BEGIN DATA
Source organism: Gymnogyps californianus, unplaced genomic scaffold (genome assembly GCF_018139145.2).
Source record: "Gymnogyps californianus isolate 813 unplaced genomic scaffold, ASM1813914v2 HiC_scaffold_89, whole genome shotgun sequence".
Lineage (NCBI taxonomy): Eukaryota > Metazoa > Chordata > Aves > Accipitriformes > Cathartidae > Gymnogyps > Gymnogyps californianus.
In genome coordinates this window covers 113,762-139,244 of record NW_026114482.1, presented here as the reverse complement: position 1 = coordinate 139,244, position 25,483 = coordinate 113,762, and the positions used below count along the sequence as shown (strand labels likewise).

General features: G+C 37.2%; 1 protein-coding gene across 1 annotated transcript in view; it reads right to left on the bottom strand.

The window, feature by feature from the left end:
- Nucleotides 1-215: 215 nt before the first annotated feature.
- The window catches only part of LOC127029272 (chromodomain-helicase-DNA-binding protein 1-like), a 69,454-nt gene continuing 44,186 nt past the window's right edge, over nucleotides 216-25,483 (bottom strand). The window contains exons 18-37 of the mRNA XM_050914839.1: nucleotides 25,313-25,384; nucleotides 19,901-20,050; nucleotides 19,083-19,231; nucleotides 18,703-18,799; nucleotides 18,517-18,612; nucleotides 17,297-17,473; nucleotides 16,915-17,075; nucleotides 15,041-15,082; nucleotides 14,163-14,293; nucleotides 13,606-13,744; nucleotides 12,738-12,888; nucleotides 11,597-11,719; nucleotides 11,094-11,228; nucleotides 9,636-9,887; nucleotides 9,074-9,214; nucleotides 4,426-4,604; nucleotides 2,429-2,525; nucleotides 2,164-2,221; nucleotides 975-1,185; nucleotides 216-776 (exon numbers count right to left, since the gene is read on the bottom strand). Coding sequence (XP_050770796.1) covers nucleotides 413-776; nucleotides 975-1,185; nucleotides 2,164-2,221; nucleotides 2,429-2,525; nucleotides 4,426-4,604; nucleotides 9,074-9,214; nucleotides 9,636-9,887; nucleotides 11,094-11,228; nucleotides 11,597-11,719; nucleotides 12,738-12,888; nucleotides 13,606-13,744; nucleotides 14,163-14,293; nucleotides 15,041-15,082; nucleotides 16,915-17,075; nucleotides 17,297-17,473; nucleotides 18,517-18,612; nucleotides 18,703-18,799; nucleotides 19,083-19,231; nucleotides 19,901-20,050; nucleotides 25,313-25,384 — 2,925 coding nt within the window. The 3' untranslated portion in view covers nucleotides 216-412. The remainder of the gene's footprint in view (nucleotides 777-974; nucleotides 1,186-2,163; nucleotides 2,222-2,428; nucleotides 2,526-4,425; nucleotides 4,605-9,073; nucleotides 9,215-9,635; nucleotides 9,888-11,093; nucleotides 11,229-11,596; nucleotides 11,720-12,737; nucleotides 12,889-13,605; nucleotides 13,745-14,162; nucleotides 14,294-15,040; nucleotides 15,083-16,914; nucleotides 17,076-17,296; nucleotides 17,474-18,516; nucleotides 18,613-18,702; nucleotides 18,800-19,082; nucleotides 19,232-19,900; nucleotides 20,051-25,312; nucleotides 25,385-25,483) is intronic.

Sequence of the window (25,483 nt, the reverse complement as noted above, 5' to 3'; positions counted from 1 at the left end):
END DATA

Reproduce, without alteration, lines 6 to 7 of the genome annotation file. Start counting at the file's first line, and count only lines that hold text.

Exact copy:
The window, feature by feature from the left end:
- Nucleotides 1-215: 215 nt before the first annotated feature.